I used to think that the most dangerous thing about bumper stickers was that they make curious drivers inch ever closer to the car in front of them in order to read the things ("He Put the Duh in W," perhaps, or "At Least the War on the Environment is Going Well," or "49% ***, 51% Sweetheart; Don't Push It," or "If There Is a Tourist Season, Why Can't We Shoot Them?"--for all of which I am indebted to http://www.bumperart.com). But no, bumper stickers pose another danger: drivers who plaster their vehicles with the things are more prone to road rage than drivers who leave their car or truck unadorned.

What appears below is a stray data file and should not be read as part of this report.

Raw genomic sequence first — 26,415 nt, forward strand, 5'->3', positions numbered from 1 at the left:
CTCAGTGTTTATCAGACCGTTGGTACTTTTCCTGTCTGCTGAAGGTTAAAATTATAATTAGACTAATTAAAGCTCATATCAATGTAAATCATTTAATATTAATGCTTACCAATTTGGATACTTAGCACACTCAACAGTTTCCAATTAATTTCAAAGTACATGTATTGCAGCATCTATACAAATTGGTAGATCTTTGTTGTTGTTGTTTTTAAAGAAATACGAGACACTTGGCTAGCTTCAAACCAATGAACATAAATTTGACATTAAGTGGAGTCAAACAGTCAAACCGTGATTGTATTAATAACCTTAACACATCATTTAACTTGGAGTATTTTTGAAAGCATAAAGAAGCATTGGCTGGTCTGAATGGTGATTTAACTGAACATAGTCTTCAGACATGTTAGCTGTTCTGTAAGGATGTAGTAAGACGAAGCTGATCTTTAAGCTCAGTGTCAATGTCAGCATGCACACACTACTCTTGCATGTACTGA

As scientists led by Lucy Troup and her student William Szlemko of Colorado State University report in the June issue of the Journal of Applied Social Psychology, it's a simple matter of territoriality. Researchers have long known that drivers who have a strong sense of personal space while in their vehicle are more likely to be road-ragers, and the more someone plasters his vehicle with bumper stickers and decals the more territorial he feels about the space inside.